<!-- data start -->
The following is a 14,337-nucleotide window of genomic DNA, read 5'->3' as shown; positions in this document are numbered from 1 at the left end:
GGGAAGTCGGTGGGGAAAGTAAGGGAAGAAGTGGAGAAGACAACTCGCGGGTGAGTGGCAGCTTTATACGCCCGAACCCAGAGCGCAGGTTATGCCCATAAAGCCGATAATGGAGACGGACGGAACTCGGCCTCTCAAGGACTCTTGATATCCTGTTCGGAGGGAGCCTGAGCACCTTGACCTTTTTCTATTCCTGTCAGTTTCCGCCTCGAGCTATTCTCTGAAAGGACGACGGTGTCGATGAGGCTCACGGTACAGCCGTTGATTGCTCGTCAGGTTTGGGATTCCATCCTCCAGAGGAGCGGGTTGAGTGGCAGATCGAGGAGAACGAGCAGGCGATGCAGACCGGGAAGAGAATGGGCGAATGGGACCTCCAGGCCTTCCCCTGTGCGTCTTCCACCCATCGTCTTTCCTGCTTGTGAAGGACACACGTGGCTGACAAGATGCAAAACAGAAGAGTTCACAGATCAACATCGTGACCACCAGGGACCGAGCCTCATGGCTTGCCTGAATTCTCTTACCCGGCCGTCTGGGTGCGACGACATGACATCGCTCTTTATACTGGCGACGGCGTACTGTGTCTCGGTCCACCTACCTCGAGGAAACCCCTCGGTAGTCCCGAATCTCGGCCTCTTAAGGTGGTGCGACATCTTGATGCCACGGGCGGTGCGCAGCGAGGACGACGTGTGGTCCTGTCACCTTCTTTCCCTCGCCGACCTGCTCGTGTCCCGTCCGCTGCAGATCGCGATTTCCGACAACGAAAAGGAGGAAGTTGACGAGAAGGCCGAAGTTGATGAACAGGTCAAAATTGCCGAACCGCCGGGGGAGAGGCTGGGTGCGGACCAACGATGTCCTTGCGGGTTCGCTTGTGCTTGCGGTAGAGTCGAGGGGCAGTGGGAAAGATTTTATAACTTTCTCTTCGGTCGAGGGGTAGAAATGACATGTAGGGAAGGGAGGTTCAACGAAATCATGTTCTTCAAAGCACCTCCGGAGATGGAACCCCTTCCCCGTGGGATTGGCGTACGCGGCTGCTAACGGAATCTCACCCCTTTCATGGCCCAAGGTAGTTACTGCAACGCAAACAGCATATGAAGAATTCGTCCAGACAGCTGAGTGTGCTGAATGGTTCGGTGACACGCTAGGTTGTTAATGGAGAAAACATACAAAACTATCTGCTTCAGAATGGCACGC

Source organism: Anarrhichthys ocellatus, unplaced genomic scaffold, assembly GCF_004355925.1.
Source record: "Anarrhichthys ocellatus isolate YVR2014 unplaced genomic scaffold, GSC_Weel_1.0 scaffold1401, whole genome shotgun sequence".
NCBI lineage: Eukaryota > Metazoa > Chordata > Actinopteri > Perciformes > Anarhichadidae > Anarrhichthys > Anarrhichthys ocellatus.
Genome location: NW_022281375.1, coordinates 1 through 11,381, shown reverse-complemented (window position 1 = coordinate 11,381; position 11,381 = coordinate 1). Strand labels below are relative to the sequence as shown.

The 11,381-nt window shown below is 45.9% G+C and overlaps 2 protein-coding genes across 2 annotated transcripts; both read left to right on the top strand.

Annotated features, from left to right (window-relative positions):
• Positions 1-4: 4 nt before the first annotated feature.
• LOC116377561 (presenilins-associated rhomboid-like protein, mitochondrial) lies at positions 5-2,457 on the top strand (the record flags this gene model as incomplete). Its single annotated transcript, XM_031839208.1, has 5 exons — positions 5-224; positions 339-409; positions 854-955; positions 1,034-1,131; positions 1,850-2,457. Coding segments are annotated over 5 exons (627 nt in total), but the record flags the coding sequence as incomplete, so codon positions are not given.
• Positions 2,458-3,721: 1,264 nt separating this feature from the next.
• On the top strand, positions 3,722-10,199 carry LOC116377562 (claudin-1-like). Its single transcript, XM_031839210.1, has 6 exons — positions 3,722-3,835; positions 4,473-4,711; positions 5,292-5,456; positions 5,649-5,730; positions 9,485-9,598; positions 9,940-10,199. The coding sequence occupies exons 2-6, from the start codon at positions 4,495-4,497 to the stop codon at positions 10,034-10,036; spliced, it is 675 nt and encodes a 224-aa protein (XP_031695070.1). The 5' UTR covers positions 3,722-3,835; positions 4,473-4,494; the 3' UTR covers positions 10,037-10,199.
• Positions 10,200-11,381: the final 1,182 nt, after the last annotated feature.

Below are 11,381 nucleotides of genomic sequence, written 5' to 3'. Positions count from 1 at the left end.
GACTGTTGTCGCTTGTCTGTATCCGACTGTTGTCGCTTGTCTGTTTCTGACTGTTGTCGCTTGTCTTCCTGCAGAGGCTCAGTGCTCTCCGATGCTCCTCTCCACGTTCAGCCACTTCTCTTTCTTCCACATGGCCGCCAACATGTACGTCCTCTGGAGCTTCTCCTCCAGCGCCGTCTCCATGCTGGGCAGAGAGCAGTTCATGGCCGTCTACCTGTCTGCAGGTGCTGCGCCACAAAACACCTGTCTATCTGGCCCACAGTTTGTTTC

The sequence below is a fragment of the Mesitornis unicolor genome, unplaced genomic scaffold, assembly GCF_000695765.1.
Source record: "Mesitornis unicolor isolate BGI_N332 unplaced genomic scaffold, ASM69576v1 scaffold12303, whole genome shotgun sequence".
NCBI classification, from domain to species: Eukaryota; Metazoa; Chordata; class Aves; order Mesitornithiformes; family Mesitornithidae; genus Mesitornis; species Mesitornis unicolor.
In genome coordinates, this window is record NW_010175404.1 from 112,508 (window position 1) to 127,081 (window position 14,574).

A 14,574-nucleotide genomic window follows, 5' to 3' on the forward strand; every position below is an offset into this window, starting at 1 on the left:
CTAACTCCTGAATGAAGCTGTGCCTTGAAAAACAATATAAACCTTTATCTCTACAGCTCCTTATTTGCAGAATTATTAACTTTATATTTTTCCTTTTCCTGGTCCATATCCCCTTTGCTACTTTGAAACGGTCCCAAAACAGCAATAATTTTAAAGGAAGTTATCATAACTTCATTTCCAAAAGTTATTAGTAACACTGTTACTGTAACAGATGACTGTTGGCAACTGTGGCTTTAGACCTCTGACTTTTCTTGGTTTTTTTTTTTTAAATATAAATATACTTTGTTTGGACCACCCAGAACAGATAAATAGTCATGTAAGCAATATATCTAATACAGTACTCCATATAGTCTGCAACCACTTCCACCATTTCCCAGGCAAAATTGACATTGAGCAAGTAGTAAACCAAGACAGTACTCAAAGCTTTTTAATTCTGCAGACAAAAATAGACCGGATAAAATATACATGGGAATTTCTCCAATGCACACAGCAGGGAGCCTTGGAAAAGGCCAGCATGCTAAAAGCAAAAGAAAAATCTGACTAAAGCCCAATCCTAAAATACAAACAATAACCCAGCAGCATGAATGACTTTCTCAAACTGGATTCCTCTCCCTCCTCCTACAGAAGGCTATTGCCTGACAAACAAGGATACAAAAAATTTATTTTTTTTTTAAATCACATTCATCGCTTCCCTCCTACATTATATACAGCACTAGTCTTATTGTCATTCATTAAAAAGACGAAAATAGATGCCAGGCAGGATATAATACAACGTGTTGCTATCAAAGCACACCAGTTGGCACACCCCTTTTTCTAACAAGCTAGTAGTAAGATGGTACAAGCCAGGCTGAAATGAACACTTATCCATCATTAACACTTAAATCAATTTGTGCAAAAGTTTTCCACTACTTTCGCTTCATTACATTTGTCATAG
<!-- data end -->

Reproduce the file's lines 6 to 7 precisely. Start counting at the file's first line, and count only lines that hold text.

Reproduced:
Genome location: NW_022281375.1, coordinates 1 through 11,381, shown reverse-complemented (window position 1 = coordinate 11,381; position 11,381 = coordinate 1). Strand labels below are relative to the sequence as shown.

The 11,381-nt window shown below is 45.9% G+C and overlaps 2 protein-coding genes across 2 annotated transcripts; both read left to right on the top strand.